It started as a conversation with a friend. We were talking about his boy, and how afraid his boy once was of water.
“Hydrophobia,” I said, remembering the word from somewhere.
My friend grinned. “Ah, yes. The good old phobias. What is it that makes the names so fascinating?”
I shrugged. “Because they’re so long?”
“Or so official-sounding,” said my friend. “Just saying them makes you feel smug.”
And so it was that we ran through all the phobias we could think of, including claustrophobia (fear of enclosed spaces), acrophobia (fear of heights), mysophobia (dread of dirt), and xenophobia (suspicion of strangers).
A few days later I remembered our talk and decided to further my knowledge. That night I emerged from my study bursting with new-found facts.
Phobias, I discovered, run quite the gamut, ranging from fear of oneself (monophobia) to fear of everyone else (anthrophobia). Psychiatrists claim to have labeled more than 700 separate dreads, which makes sense when you think of all the things out there to worry about.
Nature, for instance, abounds with forces worth fearing, as the recent East Coast storms make clear. There are phobias about thunder (keraunophobia), bees (apiphobia), microbes (baccilophobia), rain (ombrophobia) and even flowers (anthophobia).
Extreme temperatures of the wintry sort might induce psychrophobia, or fear of the cold. Here in the Midwest we needn’t suffer from thalassophobia, or fear of the ocean, but having become acclimated to life in the sheltering woods, we might well experience agoraphobia, or fear of open places, if stuck out on the plains.
On the social side of things, we might develop androphobia (fear of men), gynephobia (fear of women), ochlophobia (fear of crowds) or pediphobia (fear of children or dolls). Gamophobia, or fear of marriage, is an ever-present threat.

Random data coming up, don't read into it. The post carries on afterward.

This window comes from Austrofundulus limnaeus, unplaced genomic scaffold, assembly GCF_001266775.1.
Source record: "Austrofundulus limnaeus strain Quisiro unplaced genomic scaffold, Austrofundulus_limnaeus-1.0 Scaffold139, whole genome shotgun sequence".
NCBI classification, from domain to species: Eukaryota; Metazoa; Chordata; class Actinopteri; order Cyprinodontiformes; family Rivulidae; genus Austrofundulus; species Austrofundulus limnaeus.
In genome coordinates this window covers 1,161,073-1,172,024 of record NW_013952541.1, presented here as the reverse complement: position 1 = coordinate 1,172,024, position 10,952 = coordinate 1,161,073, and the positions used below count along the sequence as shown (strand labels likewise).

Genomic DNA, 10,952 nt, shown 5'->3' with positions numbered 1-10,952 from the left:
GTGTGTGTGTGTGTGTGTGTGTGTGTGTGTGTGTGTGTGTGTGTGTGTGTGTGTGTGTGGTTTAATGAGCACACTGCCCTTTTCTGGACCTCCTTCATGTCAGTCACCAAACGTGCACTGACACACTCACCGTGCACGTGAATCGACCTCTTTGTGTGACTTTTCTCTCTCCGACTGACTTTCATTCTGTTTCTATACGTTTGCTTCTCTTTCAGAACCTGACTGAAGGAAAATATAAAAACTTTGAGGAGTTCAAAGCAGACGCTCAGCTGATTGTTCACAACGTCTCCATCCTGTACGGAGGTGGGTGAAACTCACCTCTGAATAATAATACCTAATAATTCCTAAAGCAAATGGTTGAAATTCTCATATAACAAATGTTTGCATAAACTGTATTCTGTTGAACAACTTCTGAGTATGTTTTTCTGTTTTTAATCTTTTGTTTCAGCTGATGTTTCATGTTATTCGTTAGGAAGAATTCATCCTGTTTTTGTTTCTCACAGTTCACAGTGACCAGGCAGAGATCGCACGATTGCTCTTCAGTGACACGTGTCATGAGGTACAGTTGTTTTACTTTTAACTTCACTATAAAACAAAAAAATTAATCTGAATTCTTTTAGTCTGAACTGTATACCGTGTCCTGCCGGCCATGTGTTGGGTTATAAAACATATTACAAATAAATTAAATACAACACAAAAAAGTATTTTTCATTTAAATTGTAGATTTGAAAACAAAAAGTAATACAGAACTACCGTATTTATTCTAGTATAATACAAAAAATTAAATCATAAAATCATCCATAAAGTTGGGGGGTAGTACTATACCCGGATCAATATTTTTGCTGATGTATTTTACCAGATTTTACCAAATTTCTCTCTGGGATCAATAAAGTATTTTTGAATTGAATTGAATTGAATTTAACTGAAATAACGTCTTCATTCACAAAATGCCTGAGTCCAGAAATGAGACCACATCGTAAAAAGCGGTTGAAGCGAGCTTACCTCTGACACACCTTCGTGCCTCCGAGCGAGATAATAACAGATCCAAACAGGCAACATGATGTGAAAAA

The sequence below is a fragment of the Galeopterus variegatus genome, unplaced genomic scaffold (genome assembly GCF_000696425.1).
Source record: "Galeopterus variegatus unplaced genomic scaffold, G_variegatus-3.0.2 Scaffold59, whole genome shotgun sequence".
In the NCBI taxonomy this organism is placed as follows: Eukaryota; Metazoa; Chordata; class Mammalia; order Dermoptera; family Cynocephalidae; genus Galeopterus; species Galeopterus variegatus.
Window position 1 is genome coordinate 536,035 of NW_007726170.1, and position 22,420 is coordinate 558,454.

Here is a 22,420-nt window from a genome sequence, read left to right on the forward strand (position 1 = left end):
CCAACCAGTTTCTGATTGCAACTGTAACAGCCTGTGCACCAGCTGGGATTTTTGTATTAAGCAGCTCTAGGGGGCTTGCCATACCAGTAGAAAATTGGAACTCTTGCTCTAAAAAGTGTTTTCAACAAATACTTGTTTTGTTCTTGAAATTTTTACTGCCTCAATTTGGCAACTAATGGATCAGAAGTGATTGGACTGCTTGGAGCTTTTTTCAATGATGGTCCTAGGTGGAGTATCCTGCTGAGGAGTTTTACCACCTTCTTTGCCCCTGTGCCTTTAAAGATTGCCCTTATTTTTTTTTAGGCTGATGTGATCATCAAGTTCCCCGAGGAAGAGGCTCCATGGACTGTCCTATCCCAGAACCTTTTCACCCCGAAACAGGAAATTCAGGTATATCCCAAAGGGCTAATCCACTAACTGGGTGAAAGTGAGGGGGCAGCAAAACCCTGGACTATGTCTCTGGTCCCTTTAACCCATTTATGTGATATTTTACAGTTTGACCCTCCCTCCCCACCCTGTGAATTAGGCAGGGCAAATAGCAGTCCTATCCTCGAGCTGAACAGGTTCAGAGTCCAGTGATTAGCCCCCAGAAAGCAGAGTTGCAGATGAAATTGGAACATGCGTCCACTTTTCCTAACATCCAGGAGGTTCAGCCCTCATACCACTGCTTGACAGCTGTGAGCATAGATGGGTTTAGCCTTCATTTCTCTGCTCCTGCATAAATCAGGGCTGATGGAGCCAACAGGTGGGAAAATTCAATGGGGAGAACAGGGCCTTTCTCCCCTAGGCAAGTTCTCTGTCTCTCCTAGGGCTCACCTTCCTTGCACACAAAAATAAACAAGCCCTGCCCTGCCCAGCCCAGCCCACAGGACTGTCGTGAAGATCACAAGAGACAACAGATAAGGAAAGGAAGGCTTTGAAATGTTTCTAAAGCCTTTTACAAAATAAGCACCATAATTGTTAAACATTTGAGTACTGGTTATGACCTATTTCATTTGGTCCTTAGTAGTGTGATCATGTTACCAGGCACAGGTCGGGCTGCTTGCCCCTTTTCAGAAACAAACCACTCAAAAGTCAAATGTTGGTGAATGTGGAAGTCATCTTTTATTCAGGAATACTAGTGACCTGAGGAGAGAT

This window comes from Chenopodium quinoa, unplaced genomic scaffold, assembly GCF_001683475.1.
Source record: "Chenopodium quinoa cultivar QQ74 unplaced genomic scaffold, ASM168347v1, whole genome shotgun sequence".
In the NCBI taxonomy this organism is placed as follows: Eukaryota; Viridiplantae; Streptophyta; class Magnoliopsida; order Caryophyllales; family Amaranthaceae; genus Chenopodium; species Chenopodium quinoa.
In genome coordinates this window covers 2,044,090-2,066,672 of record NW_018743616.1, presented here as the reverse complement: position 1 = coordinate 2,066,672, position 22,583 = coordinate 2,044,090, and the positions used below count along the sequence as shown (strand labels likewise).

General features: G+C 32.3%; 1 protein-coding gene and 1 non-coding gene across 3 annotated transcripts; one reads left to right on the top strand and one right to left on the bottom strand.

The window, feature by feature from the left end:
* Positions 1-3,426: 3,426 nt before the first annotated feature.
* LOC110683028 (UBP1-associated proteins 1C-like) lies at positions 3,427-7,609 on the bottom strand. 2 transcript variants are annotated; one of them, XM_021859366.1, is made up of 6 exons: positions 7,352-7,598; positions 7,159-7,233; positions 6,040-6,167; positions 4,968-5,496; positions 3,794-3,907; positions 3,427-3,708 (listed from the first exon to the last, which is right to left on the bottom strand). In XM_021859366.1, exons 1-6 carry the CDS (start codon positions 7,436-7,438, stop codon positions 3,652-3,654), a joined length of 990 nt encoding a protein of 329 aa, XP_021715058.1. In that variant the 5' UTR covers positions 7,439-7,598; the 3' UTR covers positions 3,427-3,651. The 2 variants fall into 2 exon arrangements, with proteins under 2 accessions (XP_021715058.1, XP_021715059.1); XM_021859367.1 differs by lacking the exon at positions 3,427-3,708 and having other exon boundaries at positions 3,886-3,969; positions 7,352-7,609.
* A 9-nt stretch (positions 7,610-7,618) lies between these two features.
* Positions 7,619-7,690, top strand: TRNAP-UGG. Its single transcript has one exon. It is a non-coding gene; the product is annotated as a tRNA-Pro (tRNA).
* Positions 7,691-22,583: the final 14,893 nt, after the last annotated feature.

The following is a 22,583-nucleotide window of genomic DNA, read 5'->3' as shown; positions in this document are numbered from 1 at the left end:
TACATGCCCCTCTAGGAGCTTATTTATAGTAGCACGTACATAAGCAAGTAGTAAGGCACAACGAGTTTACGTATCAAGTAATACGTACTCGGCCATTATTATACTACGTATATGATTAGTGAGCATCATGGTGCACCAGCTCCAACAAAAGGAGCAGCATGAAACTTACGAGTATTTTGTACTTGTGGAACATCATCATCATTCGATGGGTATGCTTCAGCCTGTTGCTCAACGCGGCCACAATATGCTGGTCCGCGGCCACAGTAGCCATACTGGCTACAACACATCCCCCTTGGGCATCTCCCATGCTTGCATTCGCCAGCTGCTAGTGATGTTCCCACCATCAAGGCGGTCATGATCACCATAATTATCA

When it comes to things medical, we might fall prey to nosophobia (fear of disease), hematophobia (fear of blood), algophobia (fear of pain), belonophobia (fear of pins and needles) or perhaps iatrophobia (dread of doctors).
And then, of course, there are the various occupational hazards such as a painter developing chromophobia (fear of certain colors), a furniture salesman coming down with a case of clinophobia (fear of beds), a trucker succumbing to gephydrophobia (fear of crossing bridges), a barber becoming trichophobic (afraid of hair) or an executive overwhelmed by decidophobia (fear of making decisions).
Then, too, we all run the risk of becoming ponophobic, or afraid of work.
But worst of all, we might develop phobophobia, or fear of our own fears, in which case, I submit, it would be well to call time-out and retire to the kitchen for a soothing little snack.
Unless, of course, you suffer from arachibutyrophobia, which, as you probably guessed, means fear of peanut butter sticking to the roof of your mouth.
(Columnist Craig Nagel recently published a collection of past Cracker Barrel articles in book form titled “A Sense of Wonder.”)
Copyright 2012 by Craig Nagel